The big debate is now not whether Fulham will survive the drop – it’s whether Scott Parker should lead another bid to return from the Championship.
Parker and co need the kind of miracle that demands four wins from their last four matches to give them a fighting chance of staying up.
Those games include Chelsea, next, and then Manchester United.
They also have to depend on major slip-ups from Newcastle, who play the Whites last, or Brighton and Burnley.
Even those with double-strength rose-tinted specs don’t see it happening.
Should he stay or should he go?
So, what is the case for keeping or ditching Parker?
He thinks very much like the defensive midfielder he was all his playing career both in the top flight and for England.
Consider the 12 clean sheets Fulham have collected in all competitions, as well as conceding just the one in 11 others.
It isn’t the defence that’s a worry, it’s the paucity of goals.
Parker has set Fulham up with just one main striker all season.
It’s no surprise that with just 25 goals all campaign, they are the second lowest scorers behind woeful Sheffield United – already condemned to the second tier.
Parker depended on Aleksandar Mitrovic to replicate the Golden Boot form from last season’s Championship. He hasn’t.
Parker thought Ivan Cavaleiro could “stretch” defences on a consistent basis. He doesn’t, and has never looked remotely like he could.
Loan striker Josh Maja looks more the business since he joined from Bordeaux on loan in the summer.
But even he was a little too late.
Parker thought Ruben Loftus-Cheek would slowly rekindle the form that saw him added to England’s 2018 World Cup squad. He hasn’t.
In fact, as every game passes the Chelsea loanee looks less likely to have the impact Parker expected.
And there was no Fulham move for Ollie Watkins last summer. A mistake.
Yes, the former Brentford striker, who would only have had to move down the road, would have cost £27m, but that’s small beer alongside the £110m Fulham shelled out last time in the Premier League two seasons back.
Instead, Watkins has shone for Aston Villa as well as debuting for England.
The Fulham mindset has always been about keeping it tight and nicking one on the break.
Parker admitted: “If we play basketball in this division, we’ll lose every time.”
But not if you’ve got one more basket than the opposition, Scott, and you only do that by attacking.
But here’s why Fulham should keep Parker.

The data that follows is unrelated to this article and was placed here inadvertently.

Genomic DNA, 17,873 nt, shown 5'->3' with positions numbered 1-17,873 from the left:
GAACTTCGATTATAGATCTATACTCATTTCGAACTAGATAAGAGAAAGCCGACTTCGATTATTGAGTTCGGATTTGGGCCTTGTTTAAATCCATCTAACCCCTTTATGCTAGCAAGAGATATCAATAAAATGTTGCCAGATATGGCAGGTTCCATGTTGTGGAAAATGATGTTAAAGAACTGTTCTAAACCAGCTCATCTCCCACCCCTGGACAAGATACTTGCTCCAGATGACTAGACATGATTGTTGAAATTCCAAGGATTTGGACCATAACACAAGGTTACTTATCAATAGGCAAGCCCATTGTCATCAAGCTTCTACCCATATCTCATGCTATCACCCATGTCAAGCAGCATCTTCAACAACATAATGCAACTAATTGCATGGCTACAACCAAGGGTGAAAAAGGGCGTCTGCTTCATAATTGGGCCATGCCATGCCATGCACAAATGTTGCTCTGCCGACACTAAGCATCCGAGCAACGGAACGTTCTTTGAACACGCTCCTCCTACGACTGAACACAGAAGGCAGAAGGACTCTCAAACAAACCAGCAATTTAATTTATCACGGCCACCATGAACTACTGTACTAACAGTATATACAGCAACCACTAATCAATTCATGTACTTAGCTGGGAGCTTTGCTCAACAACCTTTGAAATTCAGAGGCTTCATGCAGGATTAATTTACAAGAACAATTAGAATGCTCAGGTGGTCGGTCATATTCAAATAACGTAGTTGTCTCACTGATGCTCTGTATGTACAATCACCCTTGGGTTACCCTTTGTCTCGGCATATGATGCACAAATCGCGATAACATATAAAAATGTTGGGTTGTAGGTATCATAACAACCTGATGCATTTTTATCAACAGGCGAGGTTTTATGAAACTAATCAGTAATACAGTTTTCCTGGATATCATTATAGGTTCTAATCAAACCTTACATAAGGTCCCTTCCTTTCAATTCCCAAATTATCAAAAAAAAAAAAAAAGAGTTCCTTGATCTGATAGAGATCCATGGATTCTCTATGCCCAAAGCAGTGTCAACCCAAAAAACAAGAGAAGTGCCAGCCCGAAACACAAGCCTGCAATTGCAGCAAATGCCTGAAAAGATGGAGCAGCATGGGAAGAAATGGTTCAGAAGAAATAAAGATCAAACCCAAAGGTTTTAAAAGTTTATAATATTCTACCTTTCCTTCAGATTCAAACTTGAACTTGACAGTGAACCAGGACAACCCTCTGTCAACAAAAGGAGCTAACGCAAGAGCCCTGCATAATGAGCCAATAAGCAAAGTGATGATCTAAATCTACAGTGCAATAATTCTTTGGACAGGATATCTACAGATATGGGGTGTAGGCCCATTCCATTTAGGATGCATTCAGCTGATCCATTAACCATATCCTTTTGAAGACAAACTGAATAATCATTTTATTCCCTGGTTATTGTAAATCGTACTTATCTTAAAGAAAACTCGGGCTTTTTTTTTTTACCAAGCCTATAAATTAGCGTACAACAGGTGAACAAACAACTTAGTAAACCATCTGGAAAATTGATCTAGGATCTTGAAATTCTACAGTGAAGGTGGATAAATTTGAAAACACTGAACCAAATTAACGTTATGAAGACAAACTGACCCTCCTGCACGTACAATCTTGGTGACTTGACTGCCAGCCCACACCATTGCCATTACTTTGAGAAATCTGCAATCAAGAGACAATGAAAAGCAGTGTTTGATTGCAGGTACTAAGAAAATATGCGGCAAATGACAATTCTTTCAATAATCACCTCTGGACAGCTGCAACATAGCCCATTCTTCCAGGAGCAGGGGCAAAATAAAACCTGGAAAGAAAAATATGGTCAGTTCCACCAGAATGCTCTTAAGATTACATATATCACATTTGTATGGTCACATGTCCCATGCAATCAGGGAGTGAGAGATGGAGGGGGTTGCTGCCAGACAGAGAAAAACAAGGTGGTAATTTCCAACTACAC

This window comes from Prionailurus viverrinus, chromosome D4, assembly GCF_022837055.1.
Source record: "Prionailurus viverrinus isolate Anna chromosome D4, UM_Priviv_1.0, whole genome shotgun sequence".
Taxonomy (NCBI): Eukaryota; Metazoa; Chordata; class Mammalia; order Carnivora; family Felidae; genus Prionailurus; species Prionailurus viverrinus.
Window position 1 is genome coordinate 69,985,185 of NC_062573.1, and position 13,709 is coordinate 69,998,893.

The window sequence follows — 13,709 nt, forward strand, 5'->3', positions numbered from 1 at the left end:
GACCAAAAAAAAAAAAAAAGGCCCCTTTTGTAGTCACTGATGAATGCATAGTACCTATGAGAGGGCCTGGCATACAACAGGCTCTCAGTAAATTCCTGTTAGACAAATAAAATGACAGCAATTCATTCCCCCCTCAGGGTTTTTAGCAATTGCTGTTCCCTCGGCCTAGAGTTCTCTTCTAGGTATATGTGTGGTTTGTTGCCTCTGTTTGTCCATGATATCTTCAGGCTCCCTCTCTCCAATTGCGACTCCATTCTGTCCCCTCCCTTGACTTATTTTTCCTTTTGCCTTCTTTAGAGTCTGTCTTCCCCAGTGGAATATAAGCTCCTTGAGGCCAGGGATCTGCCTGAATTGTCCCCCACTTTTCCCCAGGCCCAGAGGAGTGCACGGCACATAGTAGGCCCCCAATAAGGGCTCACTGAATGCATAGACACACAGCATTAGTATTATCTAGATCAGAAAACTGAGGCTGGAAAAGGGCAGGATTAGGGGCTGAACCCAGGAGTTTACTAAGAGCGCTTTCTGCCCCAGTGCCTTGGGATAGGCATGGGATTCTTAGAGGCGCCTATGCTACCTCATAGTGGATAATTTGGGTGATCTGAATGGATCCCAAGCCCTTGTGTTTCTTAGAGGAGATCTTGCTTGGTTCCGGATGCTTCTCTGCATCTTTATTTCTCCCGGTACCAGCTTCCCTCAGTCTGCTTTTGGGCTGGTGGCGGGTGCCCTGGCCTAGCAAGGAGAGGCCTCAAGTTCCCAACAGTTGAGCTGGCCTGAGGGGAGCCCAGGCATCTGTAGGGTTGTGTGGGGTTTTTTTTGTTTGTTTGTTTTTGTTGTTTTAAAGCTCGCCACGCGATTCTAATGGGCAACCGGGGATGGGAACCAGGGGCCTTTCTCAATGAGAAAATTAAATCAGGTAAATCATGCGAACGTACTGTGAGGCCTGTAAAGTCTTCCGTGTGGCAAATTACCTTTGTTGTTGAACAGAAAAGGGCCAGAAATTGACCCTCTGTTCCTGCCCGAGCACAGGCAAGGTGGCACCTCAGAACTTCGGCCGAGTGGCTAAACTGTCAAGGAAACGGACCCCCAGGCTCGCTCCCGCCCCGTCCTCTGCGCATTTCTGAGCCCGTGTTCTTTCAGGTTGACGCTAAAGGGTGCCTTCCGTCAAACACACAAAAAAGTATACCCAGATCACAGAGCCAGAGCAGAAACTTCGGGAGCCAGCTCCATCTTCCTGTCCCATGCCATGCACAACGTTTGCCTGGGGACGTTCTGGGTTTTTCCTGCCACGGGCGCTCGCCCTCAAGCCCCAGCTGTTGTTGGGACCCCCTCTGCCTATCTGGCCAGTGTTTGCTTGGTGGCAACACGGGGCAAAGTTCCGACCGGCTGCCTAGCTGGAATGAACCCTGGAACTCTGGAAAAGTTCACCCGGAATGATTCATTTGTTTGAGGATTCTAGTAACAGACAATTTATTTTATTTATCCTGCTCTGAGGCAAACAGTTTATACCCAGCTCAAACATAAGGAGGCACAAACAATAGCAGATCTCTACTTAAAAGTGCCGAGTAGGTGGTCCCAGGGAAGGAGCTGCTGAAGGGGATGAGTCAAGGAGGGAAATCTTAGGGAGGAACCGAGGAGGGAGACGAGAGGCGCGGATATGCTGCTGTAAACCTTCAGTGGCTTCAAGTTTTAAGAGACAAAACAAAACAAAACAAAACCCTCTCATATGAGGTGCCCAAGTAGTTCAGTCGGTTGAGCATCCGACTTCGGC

He knows the Championship inside out, having played there and masterminded an instant return from the division last term.
He’s adept at the type of domestic politics that keeps him onside with Tony Khan, son of the owner, and essentially the man who runs the club.
All bosses have to understand when to bow and when to stand tall; Parker has demonstrated that in spades.
He has ticked off Khan over ill-thought Tweets and praised the club policy (Khan’s) of bringing in very good loan players
The head coach understands horses for courses, and tends to pick a side for the game in hand.
He also ‘feels’ the dressing room.
Before he was appointed full-time following the sacking of Claudio Ranieri in February 2019, everyone; players, backroom staff, managers commented on how he lifted or spoke home truths around the Fulham camp.
He was a valued leader in every sense from the day he arrived as a player in 2013.
At 40, Parker’s best managerial years are ahead of him.
But before that, he had 20 years to learn from a host of managers, so he was able to lay out very plainly from his squad this term.
Fourth bottom would do, and they would have to get used to losing more than they won.
Not so much defeatist, as pragmatic, and based on all the cool-headed Parker has learnt from relegation campaigns experienced first-hand.
But if you were to bin the current boss, who would be his replacement?
Who, currently in football management, knows the club better?
You might want to scout around Europe, or go for an up-and-coming from the lower divisions, or try for one of the out-of-work coaches on a never-ending carousel.
That said, how many more clubs has Tony Pulis, Chris Wilder or Alex McLeish, got in them for example?
Others like Frank Lampard would be a very controversial appointment.
Better to stick with the man who, given the resources available, has done a decent job, and has the desire to do an even better one.